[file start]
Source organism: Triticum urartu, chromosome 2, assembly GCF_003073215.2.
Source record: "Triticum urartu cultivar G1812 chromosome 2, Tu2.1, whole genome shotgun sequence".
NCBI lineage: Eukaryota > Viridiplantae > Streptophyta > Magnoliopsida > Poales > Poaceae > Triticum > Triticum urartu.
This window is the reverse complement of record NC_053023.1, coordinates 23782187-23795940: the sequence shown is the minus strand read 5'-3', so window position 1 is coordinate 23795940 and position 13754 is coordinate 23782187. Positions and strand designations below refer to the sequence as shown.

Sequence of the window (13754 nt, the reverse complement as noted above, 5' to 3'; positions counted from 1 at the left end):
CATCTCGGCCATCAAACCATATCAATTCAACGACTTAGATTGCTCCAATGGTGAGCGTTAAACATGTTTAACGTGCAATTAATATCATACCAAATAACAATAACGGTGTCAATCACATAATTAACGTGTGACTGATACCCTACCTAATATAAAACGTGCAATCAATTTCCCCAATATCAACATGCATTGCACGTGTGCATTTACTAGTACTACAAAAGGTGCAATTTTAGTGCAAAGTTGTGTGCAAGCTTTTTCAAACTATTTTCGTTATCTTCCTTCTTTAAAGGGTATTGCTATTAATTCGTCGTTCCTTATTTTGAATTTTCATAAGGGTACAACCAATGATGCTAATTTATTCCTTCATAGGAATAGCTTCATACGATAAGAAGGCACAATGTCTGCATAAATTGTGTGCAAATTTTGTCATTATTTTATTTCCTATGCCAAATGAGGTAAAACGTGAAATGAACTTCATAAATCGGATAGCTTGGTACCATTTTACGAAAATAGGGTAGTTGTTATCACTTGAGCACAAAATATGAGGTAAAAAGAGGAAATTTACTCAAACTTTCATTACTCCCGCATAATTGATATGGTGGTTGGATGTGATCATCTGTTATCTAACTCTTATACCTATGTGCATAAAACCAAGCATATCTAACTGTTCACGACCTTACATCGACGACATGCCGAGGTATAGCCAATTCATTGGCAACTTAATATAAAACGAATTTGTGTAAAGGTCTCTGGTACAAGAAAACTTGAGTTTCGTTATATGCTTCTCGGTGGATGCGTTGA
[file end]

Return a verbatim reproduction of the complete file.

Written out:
Source organism: Triticum urartu, chromosome 2, assembly GCF_003073215.2.
Source record: "Triticum urartu cultivar G1812 chromosome 2, Tu2.1, whole genome shotgun sequence".
NCBI lineage: Eukaryota > Viridiplantae > Streptophyta > Magnoliopsida > Poales > Poaceae > Triticum > Triticum urartu.
This window is the reverse complement of record NC_053023.1, coordinates 23782187-23795940: the sequence shown is the minus strand read 5'-3', so window position 1 is coordinate 23795940 and position 13754 is coordinate 23782187. Positions and strand designations below refer to the sequence as shown.

Sequence of the window (13754 nt, the reverse complement as noted above, 5' to 3'; positions counted from 1 at the left end):
CATCTCGGCCATCAAACCATATCAATTCAACGACTTAGATTGCTCCAATGGTGAGCGTTAAACATGTTTAACGTGCAATTAATATCATACCAAATAACAATAACGGTGTCAATCACATAATTAACGTGTGACTGATACCCTACCTAATATAAAACGTGCAATCAATTTCCCCAATATCAACATGCATTGCACGTGTGCATTTACTAGTACTACAAAAGGTGCAATTTTAGTGCAAAGTTGTGTGCAAGCTTTTTCAAACTATTTTCGTTATCTTCCTTCTTTAAAGGGTATTGCTATTAATTCGTCGTTCCTTATTTTGAATTTTCATAAGGGTACAACCAATGATGCTAATTTATTCCTTCATAGGAATAGCTTCATACGATAAGAAGGCACAATGTCTGCATAAATTGTGTGCAAATTTTGTCATTATTTTATTTCCTATGCCAAATGAGGTAAAACGTGAAATGAACTTCATAAATCGGATAGCTTGGTACCATTTTACGAAAATAGGGTAGTTGTTATCACTTGAGCACAAAATATGAGGTAAAAAGAGGAAATTTACTCAAACTTTCATTACTCCCGCATAATTGATATGGTGGTTGGATGTGATCATCTGTTATCTAACTCTTATACCTATGTGCATAAAACCAAGCATATCTAACTGTTCACGACCTTACATCGACGACATGCCGAGGTATAGCCAATTCATTGGCAACTTAATATAAAACGAATTTGTGTAAAGGTCTCTGGTACAAGAAAACTTGAGTTTCGTTATATGCTTCTCGGTGGATGCGTTGA